Tag Archives: labour

Lawyer in Vietnam Oliver Massmann ALERT IMPRISONMENT/JAIL for Labour Law violation – New Penal Code sanctions – Unprecedented !

Lawyer in Vietnam Oliver Massmann ALERT IMPRISONMENT/JAIL for Labour Law violation – New Penal Code sanctions – Unprecedented !

On 27 November 2015, the National Assembly adopted a new Criminal Code No. 100/2015/QH13, which takes effective from 01 July 2016. This new Criminal Code will replace the old Criminal Code in 1999 and its amending / guiding documents.
Notably, the new Criminal Code provides new sanctions for violations in employment sector. Details of these sanctions are set out below:

Illegal dismissal of employees
In particular, if a person for his/ her own sake conducts one of the following behaviours that make dismissed employees or their families fall into difficult situations or go on strike, he/ she will be subject to monetary fine of VND10 million – VND100 million, non-custodial reform of up to 1 year or IMPRISONMENT/JAIL of 3 months to 1 year:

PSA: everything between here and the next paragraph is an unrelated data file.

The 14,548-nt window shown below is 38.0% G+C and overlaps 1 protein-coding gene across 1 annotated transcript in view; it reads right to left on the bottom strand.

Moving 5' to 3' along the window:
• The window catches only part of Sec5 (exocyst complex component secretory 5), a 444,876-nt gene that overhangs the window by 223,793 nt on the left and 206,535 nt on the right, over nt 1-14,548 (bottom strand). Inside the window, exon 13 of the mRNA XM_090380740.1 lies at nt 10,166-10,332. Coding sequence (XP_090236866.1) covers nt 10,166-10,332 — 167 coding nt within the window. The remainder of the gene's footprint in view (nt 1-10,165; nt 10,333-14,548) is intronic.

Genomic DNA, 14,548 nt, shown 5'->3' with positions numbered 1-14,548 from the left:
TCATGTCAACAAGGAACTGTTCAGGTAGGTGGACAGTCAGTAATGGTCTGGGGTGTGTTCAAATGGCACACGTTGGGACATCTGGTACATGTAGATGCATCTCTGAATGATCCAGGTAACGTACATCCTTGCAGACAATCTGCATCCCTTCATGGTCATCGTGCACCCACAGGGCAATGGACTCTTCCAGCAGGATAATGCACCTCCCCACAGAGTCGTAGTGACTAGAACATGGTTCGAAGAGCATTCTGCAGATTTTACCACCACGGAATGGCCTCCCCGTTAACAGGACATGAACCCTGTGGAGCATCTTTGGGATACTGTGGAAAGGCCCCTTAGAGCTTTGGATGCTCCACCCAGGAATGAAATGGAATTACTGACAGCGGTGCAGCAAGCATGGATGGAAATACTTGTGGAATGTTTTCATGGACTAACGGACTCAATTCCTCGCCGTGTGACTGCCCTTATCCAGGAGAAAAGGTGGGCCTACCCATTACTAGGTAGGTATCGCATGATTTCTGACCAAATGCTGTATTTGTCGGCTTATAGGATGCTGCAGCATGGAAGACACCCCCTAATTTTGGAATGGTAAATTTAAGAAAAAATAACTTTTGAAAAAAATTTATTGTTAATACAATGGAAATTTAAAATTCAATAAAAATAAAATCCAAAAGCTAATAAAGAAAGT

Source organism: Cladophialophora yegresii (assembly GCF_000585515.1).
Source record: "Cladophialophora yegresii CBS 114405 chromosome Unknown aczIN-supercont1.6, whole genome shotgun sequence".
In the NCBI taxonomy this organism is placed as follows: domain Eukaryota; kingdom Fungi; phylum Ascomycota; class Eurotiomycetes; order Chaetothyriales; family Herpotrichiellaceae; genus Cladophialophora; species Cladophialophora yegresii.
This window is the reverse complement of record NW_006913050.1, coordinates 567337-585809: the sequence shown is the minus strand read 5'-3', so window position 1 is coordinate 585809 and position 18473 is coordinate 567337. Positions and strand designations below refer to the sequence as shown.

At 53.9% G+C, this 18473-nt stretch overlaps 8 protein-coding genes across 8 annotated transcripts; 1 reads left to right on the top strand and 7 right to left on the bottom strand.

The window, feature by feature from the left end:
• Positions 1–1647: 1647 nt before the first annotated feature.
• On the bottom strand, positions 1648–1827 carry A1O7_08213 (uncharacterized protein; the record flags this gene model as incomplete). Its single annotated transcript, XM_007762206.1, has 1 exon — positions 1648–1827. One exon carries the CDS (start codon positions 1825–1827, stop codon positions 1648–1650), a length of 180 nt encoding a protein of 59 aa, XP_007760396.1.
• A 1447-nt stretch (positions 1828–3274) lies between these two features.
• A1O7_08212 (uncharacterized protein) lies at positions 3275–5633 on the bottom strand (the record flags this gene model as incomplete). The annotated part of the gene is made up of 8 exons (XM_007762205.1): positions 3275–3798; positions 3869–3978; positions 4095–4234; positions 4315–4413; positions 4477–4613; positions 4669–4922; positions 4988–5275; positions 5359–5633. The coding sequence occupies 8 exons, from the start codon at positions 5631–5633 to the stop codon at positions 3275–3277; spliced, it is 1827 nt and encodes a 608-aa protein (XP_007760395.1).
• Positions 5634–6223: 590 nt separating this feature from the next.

• Illegal dismissal of employees;
• Illegal issuance of decision on dismissing public servants; or
• Forcing, threatening the employees or public servants to quit their jobs.
The violating person will be subject to VND100 million – VND 200 million monetary fine or 1-3 year IMPRISONMENT/JAIL if he / she commits the crimes in either of the following situations:
• Dismissing 2 employees and more;
• Dismissing pregnant employees;
• Dismissing mothers of less than 12-month old baby; or
• Causing the dismissed employees commit suicide.
At the same time, the violating person may also be prohibited from holding certain professional positions within 1- 5 years.

Employment of employees under 16
Anyone who employs a person under 16 to do hard or dangerous work or work that involves contact with harmful substances in any of the following cases will be subject to a fine of VND 30 million – VND 200 million or up to 03-year non-custodial reform or 06 – 36 month imprisonment:
• The offender previously incurred a civil penalty or has a previous conviction for the same offence which has not been expunged;
• The offence results in bodily harm to 01 people who suffers from 31% – 60% physical disability;
• The offence results in bodily harm to 02 people or more who suffer from a total physical disability of 31% – 60%.
A sanction of 03 – 07 year imprisonment applies in the following cases: